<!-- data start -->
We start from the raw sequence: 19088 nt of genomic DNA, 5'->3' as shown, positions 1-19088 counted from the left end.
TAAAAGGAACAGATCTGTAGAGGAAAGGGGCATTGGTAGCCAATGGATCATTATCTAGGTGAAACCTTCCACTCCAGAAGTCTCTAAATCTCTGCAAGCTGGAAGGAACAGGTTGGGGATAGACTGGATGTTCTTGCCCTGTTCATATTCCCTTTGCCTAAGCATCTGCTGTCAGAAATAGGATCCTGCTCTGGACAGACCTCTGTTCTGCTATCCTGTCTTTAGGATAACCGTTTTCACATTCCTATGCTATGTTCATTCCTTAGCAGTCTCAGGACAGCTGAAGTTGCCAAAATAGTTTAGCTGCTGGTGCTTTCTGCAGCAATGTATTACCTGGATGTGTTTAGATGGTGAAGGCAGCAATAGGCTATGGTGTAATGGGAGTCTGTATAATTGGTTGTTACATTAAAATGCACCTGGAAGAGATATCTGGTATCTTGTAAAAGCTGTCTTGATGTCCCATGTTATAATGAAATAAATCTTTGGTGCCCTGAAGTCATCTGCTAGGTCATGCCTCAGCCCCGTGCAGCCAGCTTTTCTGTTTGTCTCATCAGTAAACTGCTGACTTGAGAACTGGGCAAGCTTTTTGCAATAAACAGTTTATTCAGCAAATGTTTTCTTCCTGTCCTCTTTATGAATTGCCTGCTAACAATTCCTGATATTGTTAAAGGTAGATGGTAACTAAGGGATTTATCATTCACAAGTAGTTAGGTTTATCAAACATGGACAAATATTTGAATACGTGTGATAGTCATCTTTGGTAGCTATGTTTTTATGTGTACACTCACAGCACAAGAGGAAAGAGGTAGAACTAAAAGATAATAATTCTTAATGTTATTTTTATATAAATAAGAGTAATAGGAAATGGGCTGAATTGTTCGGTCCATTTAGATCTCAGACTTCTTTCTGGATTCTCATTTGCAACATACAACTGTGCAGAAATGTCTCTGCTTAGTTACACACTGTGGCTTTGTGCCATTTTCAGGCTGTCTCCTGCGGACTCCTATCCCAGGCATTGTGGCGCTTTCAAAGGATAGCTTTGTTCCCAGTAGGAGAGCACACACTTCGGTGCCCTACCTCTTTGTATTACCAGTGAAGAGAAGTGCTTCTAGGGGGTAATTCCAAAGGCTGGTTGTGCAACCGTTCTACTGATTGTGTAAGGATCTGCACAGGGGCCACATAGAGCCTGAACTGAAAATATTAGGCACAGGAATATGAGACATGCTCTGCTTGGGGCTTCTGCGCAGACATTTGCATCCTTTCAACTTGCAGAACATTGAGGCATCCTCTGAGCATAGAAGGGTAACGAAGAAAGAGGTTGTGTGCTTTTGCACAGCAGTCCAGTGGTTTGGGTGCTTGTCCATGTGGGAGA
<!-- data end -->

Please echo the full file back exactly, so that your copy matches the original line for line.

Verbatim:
We start from the raw sequence: 19088 nt of genomic DNA, 5'->3' as shown, positions 1-19088 counted from the left end.
TAAAAGGAACAGATCTGTAGAGGAAAGGGGCATTGGTAGCCAATGGATCATTATCTAGGTGAAACCTTCCACTCCAGAAGTCTCTAAATCTCTGCAAGCTGGAAGGAACAGGTTGGGGATAGACTGGATGTTCTTGCCCTGTTCATATTCCCTTTGCCTAAGCATCTGCTGTCAGAAATAGGATCCTGCTCTGGACAGACCTCTGTTCTGCTATCCTGTCTTTAGGATAACCGTTTTCACATTCCTATGCTATGTTCATTCCTTAGCAGTCTCAGGACAGCTGAAGTTGCCAAAATAGTTTAGCTGCTGGTGCTTTCTGCAGCAATGTATTACCTGGATGTGTTTAGATGGTGAAGGCAGCAATAGGCTATGGTGTAATGGGAGTCTGTATAATTGGTTGTTACATTAAAATGCACCTGGAAGAGATATCTGGTATCTTGTAAAAGCTGTCTTGATGTCCCATGTTATAATGAAATAAATCTTTGGTGCCCTGAAGTCATCTGCTAGGTCATGCCTCAGCCCCGTGCAGCCAGCTTTTCTGTTTGTCTCATCAGTAAACTGCTGACTTGAGAACTGGGCAAGCTTTTTGCAATAAACAGTTTATTCAGCAAATGTTTTCTTCCTGTCCTCTTTATGAATTGCCTGCTAACAATTCCTGATATTGTTAAAGGTAGATGGTAACTAAGGGATTTATCATTCACAAGTAGTTAGGTTTATCAAACATGGACAAATATTTGAATACGTGTGATAGTCATCTTTGGTAGCTATGTTTTTATGTGTACACTCACAGCACAAGAGGAAAGAGGTAGAACTAAAAGATAATAATTCTTAATGTTATTTTTATATAAATAAGAGTAATAGGAAATGGGCTGAATTGTTCGGTCCATTTAGATCTCAGACTTCTTTCTGGATTCTCATTTGCAACATACAACTGTGCAGAAATGTCTCTGCTTAGTTACACACTGTGGCTTTGTGCCATTTTCAGGCTGTCTCCTGCGGACTCCTATCCCAGGCATTGTGGCGCTTTCAAAGGATAGCTTTGTTCCCAGTAGGAGAGCACACACTTCGGTGCCCTACCTCTTTGTATTACCAGTGAAGAGAAGTGCTTCTAGGGGGTAATTCCAAAGGCTGGTTGTGCAACCGTTCTACTGATTGTGTAAGGATCTGCACAGGGGCCACATAGAGCCTGAACTGAAAATATTAGGCACAGGAATATGAGACATGCTCTGCTTGGGGCTTCTGCGCAGACATTTGCATCCTTTCAACTTGCAGAACATTGAGGCATCCTCTGAGCATAGAAGGGTAACGAAGAAAGAGGTTGTGTGCTTTTGCACAGCAGTCCAGTGGTTTGGGTGCTTGTCCATGTGGGAGA